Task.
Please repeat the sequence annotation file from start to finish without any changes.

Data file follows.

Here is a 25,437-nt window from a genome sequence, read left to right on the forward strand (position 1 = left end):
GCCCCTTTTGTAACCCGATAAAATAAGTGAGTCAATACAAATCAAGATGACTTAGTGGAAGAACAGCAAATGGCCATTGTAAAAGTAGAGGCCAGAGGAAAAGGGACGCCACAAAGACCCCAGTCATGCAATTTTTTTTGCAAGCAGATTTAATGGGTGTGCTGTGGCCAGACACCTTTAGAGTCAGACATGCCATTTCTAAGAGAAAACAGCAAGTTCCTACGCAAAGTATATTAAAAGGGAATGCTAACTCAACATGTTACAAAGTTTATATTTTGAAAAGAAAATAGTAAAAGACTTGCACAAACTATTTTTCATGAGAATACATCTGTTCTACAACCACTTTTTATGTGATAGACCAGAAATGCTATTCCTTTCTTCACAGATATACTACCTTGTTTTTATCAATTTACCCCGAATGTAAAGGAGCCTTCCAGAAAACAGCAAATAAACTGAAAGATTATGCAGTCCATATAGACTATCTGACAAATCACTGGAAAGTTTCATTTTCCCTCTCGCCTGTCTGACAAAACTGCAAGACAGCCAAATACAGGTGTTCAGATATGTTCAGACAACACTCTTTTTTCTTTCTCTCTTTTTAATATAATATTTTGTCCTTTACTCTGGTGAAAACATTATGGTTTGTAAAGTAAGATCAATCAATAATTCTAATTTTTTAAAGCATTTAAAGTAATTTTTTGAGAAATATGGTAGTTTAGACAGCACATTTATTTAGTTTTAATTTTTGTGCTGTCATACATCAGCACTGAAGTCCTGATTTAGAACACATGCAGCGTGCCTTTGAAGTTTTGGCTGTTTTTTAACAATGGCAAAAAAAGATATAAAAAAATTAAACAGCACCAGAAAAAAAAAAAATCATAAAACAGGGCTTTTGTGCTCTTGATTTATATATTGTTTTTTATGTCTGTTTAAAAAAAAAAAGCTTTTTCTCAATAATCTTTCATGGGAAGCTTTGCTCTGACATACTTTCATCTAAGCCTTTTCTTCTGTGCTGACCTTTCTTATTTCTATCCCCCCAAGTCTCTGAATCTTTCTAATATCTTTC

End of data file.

Here is a 25,437-nt window from a genome sequence, read left to right on the forward strand (position 1 = left end):
GCCCCTTTTGTAACCCGATAAAATAAGTGAGTCAATACAAATCAAGATGACTTAGTGGAAGAACAGCAAATGGCCATTGTAAAAGTAGAGGCCAGAGGAAAAGGGACGCCACAAAGACCCCAGTCATGCAATTTTTTTTGCAAGCAGATTTAATGGGTGTGCTGTGGCCAGACACCTTTAGAGTCAGACATGCCATTTCTAAGAGAAAACAGCAAGTTCCTACGCAAAGTATATTAAAAGGGAATGCTAACTCAACATGTTACAAAGTTTATATTTTGAAAAGAAAATAGTAAAAGACTTGCACAAACTATTTTTCATGAGAATACATCTGTTCTACAACCACTTTTTATGTGATAGACCAGAAATGCTATTCCTTTCTTCACAGATATACTACCTTGTTTTTATCAATTTACCCCGAATGTAAAGGAGCCTTCCAGAAAACAGCAAATAAACTGAAAGATTATGCAGTCCATATAGACTATCTGACAAATCACTGGAAAGTTTCATTTTCCCTCTCGCCTGTCTGACAAAACTGCAAGACAGCCAAATACAGGTGTTCAGATATGTTCAGACAACACTCTTTTTTCTTTCTCTCTTTTTAATATAATATTTTGTCCTTTACTCTGGTGAAAACATTATGGTTTGTAAAGTAAGATCAATCAATAATTCTAATTTTTTAAAGCATTTAAAGTAATTTTTTGAGAAATATGGTAGTTTAGACAGCACATTTATTTAGTTTTAATTTTTGTGCTGTCATACATCAGCACTGAAGTCCTGATTTAGAACACATGCAGCGTGCCTTTGAAGTTTTGGCTGTTTTTTAACAATGGCAAAAAAAGATATAAAAAAATTAAACAGCACCAGAAAAAAAAAAAATCATAAAACAGGGCTTTTGTGCTCTTGATTTATATATTGTTTTTTATGTCTGTTTAAAAAAAAAAAGCTTTTTCTCAATAATCTTTCATGGGAAGCTTTGCTCTGACATACTTTCATCTAAGCCTTTTCTTCTGTGCTGACCTTTCTTATTTCTATCCCCCCAAGTCTCTGAATCTTTCTAATATCTTTC